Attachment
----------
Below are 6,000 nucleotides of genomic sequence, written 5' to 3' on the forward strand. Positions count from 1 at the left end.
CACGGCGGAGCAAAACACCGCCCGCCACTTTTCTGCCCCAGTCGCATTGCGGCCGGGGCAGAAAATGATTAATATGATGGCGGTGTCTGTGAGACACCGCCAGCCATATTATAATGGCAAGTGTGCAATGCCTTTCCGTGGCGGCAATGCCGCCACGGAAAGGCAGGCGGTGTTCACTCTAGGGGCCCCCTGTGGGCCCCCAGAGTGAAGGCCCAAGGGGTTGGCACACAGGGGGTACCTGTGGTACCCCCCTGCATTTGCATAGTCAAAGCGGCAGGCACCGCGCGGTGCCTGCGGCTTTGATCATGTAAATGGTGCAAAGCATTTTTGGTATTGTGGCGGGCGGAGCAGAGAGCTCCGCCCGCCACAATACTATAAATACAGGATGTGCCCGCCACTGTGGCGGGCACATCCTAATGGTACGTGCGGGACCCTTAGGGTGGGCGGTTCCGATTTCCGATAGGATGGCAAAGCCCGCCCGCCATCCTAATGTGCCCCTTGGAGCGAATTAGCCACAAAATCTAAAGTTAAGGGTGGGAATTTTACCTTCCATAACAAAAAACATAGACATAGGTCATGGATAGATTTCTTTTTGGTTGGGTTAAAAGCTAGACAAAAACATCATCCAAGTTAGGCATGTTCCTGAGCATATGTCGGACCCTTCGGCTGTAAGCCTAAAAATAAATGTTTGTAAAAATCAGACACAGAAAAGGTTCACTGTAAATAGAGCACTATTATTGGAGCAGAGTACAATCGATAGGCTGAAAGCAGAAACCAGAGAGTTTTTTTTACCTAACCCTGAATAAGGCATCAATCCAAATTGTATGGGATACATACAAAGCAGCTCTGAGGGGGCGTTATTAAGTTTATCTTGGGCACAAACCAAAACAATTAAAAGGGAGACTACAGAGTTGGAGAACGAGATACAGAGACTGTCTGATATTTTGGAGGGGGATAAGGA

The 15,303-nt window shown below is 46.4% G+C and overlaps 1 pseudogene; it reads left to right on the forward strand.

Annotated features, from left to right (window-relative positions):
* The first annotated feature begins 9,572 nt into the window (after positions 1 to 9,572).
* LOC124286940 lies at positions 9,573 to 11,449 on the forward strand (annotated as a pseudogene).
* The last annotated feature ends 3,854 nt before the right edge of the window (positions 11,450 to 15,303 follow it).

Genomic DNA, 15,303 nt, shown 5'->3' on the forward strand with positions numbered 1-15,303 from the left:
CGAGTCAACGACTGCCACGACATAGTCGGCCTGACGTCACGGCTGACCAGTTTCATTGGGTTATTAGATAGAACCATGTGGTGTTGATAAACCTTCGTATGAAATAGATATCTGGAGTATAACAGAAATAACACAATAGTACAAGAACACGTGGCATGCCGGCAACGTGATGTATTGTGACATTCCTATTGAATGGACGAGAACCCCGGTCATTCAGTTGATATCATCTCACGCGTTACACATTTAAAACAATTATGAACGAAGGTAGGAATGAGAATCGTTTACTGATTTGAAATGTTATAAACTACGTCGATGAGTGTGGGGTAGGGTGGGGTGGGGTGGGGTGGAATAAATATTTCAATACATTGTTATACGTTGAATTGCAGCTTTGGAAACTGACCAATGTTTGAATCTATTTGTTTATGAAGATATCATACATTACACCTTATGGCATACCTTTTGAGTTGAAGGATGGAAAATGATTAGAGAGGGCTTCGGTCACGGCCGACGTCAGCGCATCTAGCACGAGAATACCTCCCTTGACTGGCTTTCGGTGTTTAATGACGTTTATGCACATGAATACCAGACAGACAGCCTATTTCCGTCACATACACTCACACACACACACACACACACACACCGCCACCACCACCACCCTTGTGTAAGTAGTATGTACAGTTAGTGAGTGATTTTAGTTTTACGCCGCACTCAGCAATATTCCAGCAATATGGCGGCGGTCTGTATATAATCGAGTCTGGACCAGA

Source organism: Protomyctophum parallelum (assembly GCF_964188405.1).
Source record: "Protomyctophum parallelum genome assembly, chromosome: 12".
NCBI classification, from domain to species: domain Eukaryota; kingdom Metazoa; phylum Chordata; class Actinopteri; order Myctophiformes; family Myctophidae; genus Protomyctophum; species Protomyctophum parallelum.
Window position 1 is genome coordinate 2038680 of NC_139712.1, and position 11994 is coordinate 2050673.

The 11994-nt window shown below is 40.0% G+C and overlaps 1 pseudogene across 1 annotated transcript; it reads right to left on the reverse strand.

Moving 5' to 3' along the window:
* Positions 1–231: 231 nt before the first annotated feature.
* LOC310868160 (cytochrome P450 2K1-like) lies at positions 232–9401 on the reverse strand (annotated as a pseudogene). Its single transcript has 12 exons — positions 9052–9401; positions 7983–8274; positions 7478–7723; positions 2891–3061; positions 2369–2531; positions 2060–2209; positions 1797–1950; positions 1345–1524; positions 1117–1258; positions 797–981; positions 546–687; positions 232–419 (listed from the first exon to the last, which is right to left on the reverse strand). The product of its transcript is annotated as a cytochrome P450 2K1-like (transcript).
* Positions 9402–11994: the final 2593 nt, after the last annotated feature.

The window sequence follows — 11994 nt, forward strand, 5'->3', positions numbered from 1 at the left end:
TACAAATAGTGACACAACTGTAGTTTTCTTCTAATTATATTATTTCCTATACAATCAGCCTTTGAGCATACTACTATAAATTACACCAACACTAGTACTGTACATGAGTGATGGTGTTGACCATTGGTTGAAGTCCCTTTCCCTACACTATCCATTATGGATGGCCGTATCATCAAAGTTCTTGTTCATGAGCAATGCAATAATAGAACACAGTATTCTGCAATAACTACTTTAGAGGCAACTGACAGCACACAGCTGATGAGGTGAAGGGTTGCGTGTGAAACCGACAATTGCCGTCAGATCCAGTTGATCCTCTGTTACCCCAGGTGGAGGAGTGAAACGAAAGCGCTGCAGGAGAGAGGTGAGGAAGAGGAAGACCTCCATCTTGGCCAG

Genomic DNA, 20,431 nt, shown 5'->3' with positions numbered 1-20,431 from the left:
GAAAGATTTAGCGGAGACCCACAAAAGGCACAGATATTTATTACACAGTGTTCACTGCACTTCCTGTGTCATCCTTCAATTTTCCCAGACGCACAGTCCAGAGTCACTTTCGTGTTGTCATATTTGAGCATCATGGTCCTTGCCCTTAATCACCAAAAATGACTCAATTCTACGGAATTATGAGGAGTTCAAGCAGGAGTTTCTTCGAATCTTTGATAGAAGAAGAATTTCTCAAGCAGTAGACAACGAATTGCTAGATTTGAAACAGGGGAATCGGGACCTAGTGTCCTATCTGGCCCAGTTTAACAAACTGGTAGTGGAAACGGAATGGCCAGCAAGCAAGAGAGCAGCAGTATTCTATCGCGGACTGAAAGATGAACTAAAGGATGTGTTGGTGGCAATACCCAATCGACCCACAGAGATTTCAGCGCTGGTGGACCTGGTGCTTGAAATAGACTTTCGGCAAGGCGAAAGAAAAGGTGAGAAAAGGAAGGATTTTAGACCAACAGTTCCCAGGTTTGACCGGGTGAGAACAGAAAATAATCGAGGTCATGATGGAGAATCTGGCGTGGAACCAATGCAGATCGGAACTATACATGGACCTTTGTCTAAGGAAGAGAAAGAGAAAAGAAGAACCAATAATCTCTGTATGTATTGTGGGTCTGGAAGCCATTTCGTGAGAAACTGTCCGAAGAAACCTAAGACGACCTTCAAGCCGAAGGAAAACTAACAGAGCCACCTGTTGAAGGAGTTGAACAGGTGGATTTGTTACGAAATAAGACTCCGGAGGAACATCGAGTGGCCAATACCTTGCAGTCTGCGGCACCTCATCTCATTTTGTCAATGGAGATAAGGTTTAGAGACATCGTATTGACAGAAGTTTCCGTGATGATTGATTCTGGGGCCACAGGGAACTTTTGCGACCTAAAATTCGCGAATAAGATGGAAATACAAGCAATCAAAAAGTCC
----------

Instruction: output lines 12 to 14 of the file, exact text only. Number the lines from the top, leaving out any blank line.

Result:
NCBI classification, from domain to species: domain Eukaryota; kingdom Metazoa; phylum Chordata; class Actinopteri; order Myctophiformes; family Myctophidae; genus Protomyctophum; species Protomyctophum parallelum.
Window position 1 is genome coordinate 2038680 of NC_139712.1, and position 11994 is coordinate 2050673.

The 11994-nt window shown below is 40.0% G+C and overlaps 1 pseudogene across 1 annotated transcript; it reads right to left on the reverse strand.